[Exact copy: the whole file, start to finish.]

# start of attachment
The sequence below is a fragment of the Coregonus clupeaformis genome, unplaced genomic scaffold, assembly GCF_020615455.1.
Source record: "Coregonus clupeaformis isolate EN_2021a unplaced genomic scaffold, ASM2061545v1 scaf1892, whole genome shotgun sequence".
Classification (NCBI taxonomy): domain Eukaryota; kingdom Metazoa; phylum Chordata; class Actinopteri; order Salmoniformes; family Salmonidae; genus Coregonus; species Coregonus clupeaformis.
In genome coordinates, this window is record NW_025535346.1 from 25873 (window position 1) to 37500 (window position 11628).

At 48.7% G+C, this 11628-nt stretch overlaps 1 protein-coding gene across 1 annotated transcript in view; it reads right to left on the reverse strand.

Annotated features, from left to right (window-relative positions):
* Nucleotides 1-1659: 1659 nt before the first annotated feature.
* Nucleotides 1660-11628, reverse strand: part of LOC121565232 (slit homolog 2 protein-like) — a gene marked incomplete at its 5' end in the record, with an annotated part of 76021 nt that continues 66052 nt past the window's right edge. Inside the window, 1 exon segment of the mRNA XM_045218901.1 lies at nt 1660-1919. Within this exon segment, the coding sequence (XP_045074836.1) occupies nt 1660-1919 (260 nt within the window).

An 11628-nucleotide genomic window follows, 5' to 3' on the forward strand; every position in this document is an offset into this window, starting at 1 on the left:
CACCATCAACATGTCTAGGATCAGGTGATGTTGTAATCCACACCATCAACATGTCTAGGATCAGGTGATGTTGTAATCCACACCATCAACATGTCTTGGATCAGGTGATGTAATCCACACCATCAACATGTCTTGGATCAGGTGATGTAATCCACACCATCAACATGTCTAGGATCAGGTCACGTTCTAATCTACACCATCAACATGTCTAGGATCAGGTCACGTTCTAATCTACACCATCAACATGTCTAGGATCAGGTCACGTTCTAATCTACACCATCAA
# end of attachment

The sequence below is a fragment of the Coregonus clupeaformis genome, unplaced genomic scaffold, assembly GCF_020615455.1.
Source record: "Coregonus clupeaformis isolate EN_2021a unplaced genomic scaffold, ASM2061545v1 scaf1892, whole genome shotgun sequence".
Classification (NCBI taxonomy): domain Eukaryota; kingdom Metazoa; phylum Chordata; class Actinopteri; order Salmoniformes; family Salmonidae; genus Coregonus; species Coregonus clupeaformis.
In genome coordinates, this window is record NW_025535346.1 from 25873 (window position 1) to 37500 (window position 11628).

At 48.7% G+C, this 11628-nt stretch overlaps 1 protein-coding gene across 1 annotated transcript in view; it reads right to left on the reverse strand.

Annotated features, from left to right (window-relative positions):
* Nucleotides 1-1659: 1659 nt before the first annotated feature.
* Nucleotides 1660-11628, reverse strand: part of LOC121565232 (slit homolog 2 protein-like) — a gene marked incomplete at its 5' end in the record, with an annotated part of 76021 nt that continues 66052 nt past the window's right edge. Inside the window, 1 exon segment of the mRNA XM_045218901.1 lies at nt 1660-1919. Within this exon segment, the coding sequence (XP_045074836.1) occupies nt 1660-1919 (260 nt within the window).

An 11628-nucleotide genomic window follows, 5' to 3' on the forward strand; every position in this document is an offset into this window, starting at 1 on the left:
CACCATCAACATGTCTAGGATCAGGTGATGTTGTAATCCACACCATCAACATGTCTAGGATCAGGTGATGTTGTAATCCACACCATCAACATGTCTTGGATCAGGTGATGTAATCCACACCATCAACATGTCTTGGATCAGGTGATGTAATCCACACCATCAACATGTCTAGGATCAGGTCACGTTCTAATCTACACCATCAACATGTCTAGGATCAGGTCACGTTCTAATCTACACCATCAACATGTCTAGGATCAGGTCACGTTCTAATCTACACCATCAA